All in all, a person's mental health is very important to oneself, and ensuring one's mental health is also the primary task of people. People must adhere to a healthy and scientific lifestyle, and explain their inner depression in a reasonable and timely manner so that they can be mentally and physically healthy.


10 Best Books to Read During Mental Health Awareness



    1. Turtles All the Way Down


    I'm following John Green's "Incomparably Wonderful Pain" to pursue his new work-"Turtles All the Way Down". In the beginning, I was overwhelmed by the author's description of the obsessive-compulsive disorder-like stream of consciousness. I have to say that John has a lot of experience in describing the inner feelings of people with obsessive-compulsive disorder or anxiety.

    Throughout the book, the heroine has been struggling with the "Spiral of Thinking". When the "Spiral of Thinking" breaks out, one after another devastating thoughts will pop up in her mind. Can't get rid of it. In an interview with us on Monday, Green said that the reason why he described the terrible thoughts of the protagonist in detail was that it reminded him of himself.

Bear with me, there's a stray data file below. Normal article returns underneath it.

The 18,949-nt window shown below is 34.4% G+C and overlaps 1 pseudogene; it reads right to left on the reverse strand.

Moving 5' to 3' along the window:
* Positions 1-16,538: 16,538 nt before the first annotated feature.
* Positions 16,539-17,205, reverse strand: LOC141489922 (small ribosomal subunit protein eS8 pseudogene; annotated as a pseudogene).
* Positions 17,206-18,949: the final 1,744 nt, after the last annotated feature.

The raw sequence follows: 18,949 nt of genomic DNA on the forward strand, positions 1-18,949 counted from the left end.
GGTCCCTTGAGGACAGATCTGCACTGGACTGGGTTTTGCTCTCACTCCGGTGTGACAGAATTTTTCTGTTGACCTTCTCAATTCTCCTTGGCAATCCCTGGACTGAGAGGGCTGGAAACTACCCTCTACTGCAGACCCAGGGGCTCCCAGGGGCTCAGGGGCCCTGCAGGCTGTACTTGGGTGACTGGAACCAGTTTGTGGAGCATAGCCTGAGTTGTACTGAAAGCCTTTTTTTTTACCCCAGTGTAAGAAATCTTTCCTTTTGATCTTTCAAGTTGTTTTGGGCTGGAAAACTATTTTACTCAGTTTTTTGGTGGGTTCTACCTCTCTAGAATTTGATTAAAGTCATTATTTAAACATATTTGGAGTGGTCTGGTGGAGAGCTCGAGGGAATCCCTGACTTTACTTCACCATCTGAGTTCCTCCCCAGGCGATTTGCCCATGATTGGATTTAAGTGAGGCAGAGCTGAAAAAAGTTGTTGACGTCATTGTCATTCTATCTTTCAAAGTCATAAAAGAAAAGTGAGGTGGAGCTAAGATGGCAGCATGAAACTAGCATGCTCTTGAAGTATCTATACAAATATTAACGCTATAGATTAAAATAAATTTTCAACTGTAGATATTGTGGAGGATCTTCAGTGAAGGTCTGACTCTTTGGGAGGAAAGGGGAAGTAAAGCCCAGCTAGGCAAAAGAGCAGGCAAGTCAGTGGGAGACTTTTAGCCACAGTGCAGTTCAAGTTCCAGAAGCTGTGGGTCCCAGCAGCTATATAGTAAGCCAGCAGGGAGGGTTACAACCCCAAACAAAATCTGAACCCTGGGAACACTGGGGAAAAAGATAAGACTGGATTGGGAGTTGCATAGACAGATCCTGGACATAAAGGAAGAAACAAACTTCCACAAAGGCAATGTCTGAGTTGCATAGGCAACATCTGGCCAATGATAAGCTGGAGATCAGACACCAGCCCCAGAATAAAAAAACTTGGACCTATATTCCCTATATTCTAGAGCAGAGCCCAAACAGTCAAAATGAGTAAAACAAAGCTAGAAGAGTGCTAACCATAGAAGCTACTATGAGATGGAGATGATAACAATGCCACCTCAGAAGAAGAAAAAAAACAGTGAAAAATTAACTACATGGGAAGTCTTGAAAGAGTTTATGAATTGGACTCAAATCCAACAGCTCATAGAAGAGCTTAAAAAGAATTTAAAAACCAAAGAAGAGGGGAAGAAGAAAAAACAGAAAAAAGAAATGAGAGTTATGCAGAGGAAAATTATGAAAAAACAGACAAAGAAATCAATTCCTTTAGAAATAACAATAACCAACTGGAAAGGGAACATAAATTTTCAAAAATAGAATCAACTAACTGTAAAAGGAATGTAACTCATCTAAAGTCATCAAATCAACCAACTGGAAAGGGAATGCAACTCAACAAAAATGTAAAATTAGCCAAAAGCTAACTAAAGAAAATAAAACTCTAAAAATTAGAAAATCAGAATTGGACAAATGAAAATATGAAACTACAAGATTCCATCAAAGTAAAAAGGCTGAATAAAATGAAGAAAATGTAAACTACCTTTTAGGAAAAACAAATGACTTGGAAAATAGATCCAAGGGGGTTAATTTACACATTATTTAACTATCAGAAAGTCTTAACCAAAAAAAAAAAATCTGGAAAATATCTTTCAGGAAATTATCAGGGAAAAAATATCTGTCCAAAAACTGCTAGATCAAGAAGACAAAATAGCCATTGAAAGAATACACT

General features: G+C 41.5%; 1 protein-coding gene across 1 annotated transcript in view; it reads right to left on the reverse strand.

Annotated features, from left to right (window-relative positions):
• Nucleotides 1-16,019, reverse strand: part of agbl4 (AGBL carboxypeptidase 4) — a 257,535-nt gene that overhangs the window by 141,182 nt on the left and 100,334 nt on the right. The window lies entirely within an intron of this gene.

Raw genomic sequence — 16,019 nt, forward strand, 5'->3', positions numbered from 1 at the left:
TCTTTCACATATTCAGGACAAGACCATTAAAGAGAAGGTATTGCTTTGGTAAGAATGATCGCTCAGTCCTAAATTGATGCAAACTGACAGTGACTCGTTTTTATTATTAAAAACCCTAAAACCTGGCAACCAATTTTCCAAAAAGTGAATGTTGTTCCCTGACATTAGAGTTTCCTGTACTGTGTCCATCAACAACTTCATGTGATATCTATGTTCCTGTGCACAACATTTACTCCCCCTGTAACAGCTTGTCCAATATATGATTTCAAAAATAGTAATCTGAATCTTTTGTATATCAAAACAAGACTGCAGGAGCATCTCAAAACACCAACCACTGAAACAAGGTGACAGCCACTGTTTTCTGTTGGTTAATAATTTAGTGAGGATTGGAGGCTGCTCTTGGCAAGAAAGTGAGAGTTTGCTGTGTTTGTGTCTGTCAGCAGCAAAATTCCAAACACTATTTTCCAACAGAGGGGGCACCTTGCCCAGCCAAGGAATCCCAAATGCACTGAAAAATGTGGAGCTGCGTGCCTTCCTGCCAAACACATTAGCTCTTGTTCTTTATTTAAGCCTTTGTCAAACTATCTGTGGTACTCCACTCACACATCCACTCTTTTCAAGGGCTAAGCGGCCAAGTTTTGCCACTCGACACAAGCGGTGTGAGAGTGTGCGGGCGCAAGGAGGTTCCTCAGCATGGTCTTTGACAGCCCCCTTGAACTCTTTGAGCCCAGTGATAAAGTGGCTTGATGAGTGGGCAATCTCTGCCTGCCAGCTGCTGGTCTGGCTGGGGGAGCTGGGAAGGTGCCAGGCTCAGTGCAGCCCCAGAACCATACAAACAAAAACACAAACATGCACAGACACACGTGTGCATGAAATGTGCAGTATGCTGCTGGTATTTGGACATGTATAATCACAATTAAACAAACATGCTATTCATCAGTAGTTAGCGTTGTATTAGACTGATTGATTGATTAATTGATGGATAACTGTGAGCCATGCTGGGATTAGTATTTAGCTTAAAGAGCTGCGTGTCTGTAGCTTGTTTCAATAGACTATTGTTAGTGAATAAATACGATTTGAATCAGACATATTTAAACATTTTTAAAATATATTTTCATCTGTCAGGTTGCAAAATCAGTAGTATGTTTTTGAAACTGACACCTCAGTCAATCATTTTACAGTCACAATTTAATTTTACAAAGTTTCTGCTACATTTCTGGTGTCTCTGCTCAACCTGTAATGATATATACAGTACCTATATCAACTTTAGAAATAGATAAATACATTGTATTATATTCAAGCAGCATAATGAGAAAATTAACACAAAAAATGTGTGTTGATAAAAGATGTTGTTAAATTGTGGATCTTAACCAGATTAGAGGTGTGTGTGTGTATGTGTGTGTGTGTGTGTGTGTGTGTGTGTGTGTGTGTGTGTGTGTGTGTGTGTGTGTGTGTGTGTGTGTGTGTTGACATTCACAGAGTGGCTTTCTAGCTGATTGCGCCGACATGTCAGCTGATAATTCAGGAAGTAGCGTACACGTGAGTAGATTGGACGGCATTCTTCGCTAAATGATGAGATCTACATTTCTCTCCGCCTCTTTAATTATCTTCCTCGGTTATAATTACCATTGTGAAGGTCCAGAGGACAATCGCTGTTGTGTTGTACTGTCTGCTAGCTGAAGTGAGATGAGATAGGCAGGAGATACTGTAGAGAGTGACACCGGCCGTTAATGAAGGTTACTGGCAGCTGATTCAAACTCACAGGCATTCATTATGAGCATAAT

Green said: "When I fall into the spiral of thinking', the real problem is not whether I can break free at this moment, but that I may not break free for the rest of my life. I will be bound by it for the rest of my life. It fights until the day I die. This is terrible."